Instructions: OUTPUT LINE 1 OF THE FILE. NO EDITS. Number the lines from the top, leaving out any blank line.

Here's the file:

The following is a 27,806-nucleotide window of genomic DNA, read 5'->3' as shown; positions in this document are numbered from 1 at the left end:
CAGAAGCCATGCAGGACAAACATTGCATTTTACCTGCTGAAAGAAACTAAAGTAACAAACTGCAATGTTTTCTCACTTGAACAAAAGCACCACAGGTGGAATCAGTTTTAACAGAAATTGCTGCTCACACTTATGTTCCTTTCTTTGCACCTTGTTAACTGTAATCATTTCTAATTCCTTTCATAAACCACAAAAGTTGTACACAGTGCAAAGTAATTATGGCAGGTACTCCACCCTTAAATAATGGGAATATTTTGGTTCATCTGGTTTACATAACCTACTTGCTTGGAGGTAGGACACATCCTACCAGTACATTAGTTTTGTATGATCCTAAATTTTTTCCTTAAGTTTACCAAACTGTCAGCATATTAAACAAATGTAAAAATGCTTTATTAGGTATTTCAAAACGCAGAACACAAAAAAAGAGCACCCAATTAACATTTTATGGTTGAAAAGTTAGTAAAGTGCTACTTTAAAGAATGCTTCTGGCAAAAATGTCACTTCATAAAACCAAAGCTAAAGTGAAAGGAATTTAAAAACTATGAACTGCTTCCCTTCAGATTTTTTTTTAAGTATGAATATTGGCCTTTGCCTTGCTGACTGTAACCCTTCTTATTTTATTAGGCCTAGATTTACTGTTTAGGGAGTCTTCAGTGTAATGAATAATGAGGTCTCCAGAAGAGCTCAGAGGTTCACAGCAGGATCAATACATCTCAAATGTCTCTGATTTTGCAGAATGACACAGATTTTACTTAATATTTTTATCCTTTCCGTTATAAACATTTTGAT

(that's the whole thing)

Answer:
The following is a 27,806-nucleotide window of genomic DNA, read 5'->3' as shown; positions in this document are numbered from 1 at the left end: